Work-Desk.net

Here For Your Office Furniture Needs !

richard@work-desk.net

Glass Table Tops3 Drawer File CabinetBlack Computer DeskBookcases With DoorsCheap Office FurnitureComputer Desk With Hutch

Corner Computer DesksDesks For Small SpacesDesk With HutchFile Cabinet LocksGlass Computer Desk

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Work Desk

 

Hello! My name is Richard Stone. I have worked in office environments for over 40 years, and I have created this site that is devoted to office furniture as a way to help consumers in their purchasing decisions when it comes to various items of office furniture. While I don't sell anything on this site, I do provide an abundance of information on computer desks, file cabinets, office chairs, and other important office furniture components. I try to give consumers ideas of what to look for when making their purchases and offer ideas as to where they can make those purchases. I would like to offer a special thanks to Kare_Products, who supplied the above photo that I proudly use on this website. More of this photographer's work can be found at http://www.flickr.com/photos/ergonomic_office/. Please continue to read below for some valuable information regarding the history of the work desk, and visit some of my other pages that are listed in the green navigation tables at the top and bottom of each page on this site.

 

A work desk is a contemporary piece of furniture that can be used at home, work, or school, with the purpose of reading, writing, or using a computer. This website will review the importance, history, and evolution of the work desk in today's society, and also offer content regarding other important items of office furniture.

Most work desk types today come in the form of a table with a flat writing surface, with drawers underneath on either side, allowing someone to sit in between. Some more popular work desk types come with shelving or cabinetry above the work desk writing surface to accommodate computer monitors, printers, books, etc.

 

The work desk has come a long way as it has been adapted extensively through the centuries to accommodate the ever-changing needs of society. Before the printing press was invented in the 1400s, books could only be written by hand. Because of this, the work desk of that time was quite massive in order to accommodate the size of some of the larger manuscripts being produced. By the 1500s, woodworking had improved to the point where the work desk was being built with drawers and storage cabinets. Through the 1700s, the work desk was refined to resemble the work desk styles that we are familiar with today.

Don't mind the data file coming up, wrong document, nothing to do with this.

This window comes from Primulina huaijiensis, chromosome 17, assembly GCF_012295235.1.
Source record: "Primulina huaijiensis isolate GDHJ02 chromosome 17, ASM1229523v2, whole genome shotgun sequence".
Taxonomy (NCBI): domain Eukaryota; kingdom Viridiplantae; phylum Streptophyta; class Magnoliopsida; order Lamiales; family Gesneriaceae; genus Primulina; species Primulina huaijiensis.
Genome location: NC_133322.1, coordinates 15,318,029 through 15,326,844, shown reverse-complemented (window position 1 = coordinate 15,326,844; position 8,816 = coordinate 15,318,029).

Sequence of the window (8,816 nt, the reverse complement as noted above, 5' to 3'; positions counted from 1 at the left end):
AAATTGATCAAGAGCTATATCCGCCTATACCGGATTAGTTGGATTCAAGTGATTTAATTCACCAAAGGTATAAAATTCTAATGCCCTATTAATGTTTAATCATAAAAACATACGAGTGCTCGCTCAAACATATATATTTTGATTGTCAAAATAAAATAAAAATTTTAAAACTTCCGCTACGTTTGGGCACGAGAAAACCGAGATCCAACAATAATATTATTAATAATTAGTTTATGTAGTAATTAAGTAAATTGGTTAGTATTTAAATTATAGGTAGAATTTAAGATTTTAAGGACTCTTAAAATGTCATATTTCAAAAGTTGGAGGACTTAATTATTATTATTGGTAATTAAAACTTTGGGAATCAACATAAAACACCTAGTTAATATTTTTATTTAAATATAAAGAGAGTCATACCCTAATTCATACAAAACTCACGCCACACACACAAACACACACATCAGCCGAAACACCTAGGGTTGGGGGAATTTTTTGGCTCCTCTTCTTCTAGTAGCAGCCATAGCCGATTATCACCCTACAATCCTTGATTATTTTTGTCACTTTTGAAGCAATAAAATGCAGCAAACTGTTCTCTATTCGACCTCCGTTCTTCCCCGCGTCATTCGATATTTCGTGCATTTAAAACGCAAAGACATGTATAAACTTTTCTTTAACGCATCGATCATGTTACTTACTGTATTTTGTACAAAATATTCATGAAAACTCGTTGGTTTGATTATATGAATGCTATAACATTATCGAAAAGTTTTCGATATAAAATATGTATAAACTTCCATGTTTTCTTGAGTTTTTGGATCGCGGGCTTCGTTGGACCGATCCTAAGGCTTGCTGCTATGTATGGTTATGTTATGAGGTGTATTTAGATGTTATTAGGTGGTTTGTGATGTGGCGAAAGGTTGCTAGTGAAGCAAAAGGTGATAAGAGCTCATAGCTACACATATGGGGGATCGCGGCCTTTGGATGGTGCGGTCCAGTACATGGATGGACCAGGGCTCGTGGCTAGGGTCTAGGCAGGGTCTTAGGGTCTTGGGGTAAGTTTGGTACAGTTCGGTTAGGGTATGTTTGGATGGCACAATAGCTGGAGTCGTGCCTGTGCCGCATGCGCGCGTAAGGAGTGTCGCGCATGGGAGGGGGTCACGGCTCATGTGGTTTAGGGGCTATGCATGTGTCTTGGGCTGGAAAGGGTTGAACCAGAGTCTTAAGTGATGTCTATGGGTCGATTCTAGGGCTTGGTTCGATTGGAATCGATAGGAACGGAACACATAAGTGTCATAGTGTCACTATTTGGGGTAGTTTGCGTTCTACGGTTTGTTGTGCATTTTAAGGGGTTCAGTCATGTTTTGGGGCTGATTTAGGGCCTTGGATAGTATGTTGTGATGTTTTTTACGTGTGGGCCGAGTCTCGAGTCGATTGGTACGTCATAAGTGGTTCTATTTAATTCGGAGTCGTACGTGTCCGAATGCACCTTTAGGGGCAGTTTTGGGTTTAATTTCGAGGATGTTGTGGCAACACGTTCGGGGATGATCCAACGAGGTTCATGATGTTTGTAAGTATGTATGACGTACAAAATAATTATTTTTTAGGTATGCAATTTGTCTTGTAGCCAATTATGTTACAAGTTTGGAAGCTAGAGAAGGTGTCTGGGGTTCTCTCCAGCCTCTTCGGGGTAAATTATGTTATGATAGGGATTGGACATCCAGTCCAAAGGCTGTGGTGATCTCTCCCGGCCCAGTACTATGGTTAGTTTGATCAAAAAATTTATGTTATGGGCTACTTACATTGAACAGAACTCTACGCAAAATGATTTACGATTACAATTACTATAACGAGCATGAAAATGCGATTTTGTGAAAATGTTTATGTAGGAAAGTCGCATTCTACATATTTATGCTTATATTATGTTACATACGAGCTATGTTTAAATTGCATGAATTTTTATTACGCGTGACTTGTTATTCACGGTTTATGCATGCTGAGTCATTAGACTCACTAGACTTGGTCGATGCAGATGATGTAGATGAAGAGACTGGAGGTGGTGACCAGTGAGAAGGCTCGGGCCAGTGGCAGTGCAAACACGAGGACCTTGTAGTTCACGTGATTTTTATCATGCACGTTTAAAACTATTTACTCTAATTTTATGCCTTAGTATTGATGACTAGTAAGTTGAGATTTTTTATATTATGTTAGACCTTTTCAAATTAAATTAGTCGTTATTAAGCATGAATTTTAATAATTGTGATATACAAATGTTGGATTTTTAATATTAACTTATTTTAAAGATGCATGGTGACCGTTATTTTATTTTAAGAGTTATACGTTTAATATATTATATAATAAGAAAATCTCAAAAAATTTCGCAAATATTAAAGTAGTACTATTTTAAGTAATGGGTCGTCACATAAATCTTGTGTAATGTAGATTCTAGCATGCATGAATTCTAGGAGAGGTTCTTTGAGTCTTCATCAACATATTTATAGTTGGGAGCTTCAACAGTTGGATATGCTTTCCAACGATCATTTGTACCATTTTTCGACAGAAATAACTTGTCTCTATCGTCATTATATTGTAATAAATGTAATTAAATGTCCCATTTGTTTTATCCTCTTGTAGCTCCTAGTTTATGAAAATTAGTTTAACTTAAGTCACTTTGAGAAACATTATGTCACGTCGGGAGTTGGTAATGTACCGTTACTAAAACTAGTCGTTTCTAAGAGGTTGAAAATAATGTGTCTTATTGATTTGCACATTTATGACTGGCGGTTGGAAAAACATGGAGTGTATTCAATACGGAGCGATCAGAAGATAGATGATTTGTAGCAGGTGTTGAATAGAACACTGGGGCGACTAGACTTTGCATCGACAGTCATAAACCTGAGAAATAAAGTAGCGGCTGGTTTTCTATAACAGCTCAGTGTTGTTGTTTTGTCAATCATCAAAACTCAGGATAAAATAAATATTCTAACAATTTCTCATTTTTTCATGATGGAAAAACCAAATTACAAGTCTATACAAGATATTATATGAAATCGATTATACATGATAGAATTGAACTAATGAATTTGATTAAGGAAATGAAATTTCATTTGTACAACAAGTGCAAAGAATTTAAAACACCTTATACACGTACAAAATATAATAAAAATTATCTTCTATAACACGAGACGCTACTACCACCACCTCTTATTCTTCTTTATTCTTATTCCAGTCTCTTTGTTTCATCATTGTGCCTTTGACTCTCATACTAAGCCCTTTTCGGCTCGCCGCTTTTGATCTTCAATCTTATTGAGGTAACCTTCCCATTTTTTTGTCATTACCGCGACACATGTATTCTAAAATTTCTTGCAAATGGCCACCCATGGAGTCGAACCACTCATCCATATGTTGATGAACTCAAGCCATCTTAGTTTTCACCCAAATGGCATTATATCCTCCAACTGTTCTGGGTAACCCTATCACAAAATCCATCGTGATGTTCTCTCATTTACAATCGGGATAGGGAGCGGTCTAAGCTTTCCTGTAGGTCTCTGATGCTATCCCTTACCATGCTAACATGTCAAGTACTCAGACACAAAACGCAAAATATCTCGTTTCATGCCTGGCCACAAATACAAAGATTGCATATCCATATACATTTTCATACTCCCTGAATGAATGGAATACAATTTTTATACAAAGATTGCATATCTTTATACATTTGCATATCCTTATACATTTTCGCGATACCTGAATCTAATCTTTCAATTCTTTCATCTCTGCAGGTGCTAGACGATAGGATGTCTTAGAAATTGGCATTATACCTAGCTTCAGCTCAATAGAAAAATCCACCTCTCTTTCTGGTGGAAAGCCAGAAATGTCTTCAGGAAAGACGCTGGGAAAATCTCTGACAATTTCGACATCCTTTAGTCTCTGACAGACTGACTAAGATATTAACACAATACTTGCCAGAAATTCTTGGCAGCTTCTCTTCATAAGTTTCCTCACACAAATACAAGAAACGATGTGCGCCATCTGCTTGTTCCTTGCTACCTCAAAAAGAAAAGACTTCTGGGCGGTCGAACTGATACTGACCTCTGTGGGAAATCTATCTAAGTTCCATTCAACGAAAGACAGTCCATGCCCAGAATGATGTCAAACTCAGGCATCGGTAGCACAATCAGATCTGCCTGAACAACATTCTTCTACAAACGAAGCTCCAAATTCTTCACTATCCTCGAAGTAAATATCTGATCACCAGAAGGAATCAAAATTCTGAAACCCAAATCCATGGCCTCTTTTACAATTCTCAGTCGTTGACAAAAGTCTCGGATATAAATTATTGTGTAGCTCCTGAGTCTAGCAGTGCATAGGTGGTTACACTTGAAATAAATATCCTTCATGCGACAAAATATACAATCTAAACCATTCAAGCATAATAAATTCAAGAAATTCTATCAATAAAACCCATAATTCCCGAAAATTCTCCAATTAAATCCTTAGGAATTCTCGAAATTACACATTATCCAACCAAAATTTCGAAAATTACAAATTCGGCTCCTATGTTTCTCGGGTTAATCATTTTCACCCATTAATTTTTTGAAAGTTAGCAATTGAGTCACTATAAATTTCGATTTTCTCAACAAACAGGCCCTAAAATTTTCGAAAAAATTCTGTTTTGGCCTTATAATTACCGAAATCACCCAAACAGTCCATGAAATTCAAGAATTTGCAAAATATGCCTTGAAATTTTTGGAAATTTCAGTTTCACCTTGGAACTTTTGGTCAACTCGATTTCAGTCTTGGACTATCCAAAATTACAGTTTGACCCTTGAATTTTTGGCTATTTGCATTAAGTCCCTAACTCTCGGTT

With the introduction of mass-produced paper coinciding with the Industrial Revolution, mass production of the work desk went into full swing. By this point, the work desk made by steam-driven machinery and unskilled labor was favored over the work desk made by master craftsmen due to the increased demand for a functional, economical work desk that could be produced quickly. At this point, the work desk was no longer a status symbol like it used to be. The increased production and use of paper led to the design of work desk types with pigeonholes, and eventually filing cabinets to store important documents without taking up frequently used work space.

 

Up until the 1900s, almost every work desk was made out of some type of wood. However, with the advent of the typewriter came the work desk made from steel. The steel work desk was more effective in supporting the weight of the typewriter and even more paper. The typewriter was also credited with the invention of the L-shaped work desk. In addition to the steel work desk, other work desk types were made from cheap materials like plywood and fiberboard.

 

In the 1980s, the work desk was adapted to accommodate computer monitors, which led to the creation of the U-shaped work desk. In the 1990s, more work desk modifications were made to accommodate printers, scanners, and other peripheral equipment.  During the 1990s, the cubicle work desk began to take hold as more workers were placed in a certain amount of space. With this work desk design, workers would attach papers and notes to the walls of the cubicle to make room on the work desk surface for computers and other accessories.

 

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Glass Table Tops3 Drawer File CabinetBlack Computer DeskBookcases With DoorsCheap Office FurnitureComputer Desk With Hutch

Corner Computer DesksDesks For Small SpacesDesk With HutchFile Cabinet LocksGlass Computer Desk

Leather Desk PadL Shaped Computer DeskOffice Chair PartsOffice Decorating Ideas

Portable Laptop TableReclining Office ChairSalon Reception Desk

Table And ChairsWhite Office Chair

Work-Desk.net

Here For Your Office Furniture Needs !

richard@work-desk.net